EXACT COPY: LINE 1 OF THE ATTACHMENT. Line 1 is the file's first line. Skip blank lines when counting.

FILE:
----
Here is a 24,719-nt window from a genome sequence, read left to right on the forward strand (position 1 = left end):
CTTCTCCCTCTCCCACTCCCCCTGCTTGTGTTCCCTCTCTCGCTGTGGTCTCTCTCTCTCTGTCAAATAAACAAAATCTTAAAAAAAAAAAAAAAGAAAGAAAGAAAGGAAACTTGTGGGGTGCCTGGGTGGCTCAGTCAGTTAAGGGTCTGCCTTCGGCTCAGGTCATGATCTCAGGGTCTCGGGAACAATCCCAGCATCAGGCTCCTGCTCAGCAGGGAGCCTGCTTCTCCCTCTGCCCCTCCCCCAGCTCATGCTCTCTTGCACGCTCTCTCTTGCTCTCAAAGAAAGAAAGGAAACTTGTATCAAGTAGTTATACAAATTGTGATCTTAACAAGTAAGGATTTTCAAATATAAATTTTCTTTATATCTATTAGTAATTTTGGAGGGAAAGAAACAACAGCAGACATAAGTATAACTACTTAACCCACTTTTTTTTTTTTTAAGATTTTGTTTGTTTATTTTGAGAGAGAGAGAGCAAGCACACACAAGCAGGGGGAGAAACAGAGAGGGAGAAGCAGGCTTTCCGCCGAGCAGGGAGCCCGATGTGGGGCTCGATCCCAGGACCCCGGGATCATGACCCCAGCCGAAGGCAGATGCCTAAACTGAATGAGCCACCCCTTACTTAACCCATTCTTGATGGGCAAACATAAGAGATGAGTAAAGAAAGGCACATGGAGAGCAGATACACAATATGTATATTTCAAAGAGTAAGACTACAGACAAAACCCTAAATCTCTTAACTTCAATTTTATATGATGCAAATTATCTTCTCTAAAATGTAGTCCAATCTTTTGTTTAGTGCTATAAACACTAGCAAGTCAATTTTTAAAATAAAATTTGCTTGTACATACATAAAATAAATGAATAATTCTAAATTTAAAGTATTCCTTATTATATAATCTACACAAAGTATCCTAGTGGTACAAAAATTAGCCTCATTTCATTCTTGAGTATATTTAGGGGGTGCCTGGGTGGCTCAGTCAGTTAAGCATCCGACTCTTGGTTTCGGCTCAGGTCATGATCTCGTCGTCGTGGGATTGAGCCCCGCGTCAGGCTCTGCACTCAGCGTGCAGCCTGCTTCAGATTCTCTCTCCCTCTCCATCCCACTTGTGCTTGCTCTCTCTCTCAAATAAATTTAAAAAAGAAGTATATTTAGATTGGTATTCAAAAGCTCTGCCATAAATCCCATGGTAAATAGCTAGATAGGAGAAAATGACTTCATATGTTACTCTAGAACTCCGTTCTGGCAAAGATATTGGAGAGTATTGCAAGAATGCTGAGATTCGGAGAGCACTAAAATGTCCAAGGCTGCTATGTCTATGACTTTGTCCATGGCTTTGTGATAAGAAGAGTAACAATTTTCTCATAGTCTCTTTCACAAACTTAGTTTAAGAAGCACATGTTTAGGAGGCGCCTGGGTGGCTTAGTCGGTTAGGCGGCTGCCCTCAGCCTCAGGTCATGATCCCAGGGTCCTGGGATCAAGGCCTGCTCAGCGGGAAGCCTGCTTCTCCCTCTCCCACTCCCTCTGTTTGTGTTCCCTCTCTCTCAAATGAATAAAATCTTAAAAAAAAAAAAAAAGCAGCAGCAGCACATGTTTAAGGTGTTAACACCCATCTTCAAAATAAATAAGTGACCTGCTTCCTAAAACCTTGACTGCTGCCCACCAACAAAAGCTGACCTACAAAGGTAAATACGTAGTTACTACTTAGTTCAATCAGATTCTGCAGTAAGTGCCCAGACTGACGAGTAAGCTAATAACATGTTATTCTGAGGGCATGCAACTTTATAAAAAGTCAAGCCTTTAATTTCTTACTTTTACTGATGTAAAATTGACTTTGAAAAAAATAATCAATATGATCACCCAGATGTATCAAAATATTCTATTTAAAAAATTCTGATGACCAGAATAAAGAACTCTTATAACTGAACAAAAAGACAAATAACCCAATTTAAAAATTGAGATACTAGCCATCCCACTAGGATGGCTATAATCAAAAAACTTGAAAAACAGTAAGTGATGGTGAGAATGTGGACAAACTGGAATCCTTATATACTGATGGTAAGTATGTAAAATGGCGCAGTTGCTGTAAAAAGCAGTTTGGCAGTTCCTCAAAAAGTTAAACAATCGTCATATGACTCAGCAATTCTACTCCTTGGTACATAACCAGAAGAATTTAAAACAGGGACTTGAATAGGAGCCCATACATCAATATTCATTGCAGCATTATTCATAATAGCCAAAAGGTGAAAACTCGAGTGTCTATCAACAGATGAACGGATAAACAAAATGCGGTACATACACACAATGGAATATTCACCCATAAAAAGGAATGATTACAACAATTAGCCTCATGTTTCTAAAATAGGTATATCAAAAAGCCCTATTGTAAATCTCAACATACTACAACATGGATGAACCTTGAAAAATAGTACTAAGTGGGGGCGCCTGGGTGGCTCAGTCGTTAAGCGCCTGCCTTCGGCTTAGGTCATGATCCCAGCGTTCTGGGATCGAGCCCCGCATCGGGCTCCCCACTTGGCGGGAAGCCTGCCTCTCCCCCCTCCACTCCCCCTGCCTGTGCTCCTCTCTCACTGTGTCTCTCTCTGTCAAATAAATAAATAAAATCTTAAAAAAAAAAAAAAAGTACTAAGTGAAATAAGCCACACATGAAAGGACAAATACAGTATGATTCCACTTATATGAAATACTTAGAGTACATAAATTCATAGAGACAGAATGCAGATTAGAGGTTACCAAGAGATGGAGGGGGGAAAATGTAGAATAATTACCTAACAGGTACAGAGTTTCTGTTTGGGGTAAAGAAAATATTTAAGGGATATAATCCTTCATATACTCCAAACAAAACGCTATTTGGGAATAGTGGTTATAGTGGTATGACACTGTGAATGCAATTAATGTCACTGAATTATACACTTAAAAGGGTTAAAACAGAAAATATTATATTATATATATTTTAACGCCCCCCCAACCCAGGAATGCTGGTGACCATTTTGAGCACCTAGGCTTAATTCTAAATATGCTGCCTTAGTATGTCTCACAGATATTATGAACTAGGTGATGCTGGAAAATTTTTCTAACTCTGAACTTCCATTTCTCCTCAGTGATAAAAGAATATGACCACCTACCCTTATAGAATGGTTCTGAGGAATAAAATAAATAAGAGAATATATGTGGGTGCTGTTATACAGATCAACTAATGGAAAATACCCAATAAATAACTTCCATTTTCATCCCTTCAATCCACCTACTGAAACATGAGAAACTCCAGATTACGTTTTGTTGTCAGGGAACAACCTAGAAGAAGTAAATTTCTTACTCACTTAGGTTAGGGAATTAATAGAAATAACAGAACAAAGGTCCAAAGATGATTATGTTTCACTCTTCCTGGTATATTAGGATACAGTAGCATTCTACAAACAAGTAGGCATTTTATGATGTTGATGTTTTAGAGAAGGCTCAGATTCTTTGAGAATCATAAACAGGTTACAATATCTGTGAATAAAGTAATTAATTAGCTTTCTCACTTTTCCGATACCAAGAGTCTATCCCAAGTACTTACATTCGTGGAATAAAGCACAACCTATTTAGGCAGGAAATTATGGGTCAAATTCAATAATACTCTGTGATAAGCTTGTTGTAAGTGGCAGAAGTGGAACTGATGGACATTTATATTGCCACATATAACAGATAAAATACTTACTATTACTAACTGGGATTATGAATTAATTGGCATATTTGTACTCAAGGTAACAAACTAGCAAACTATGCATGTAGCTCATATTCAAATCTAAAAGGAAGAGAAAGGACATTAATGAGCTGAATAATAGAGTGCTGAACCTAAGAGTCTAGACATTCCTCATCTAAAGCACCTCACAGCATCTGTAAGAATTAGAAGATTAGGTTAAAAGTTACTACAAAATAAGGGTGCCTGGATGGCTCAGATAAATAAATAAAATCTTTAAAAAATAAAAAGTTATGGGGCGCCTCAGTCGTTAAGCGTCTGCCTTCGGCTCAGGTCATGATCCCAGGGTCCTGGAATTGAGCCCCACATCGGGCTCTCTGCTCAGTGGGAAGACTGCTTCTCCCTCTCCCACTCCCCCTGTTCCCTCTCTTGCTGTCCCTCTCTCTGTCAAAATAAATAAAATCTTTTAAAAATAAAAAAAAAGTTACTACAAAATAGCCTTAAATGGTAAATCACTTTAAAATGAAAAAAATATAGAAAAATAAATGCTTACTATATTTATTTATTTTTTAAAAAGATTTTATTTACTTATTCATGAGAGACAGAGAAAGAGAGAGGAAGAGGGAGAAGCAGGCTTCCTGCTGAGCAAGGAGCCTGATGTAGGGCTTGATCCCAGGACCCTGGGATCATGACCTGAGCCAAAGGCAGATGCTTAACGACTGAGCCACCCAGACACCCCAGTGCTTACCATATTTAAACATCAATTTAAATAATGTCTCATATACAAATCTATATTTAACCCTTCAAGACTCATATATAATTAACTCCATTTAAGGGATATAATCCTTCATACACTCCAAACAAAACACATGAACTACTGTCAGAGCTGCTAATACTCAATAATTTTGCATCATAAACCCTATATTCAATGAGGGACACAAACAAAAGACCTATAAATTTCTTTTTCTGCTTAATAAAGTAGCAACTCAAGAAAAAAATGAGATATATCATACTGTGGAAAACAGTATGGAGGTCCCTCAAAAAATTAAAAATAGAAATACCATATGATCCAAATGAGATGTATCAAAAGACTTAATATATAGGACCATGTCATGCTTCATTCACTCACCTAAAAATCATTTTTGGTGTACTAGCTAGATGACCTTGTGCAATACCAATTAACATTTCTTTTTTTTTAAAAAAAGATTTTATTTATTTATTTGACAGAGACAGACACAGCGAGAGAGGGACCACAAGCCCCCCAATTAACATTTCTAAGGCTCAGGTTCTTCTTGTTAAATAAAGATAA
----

Here is a 24,719-nt window from a genome sequence, read left to right on the forward strand (position 1 = left end):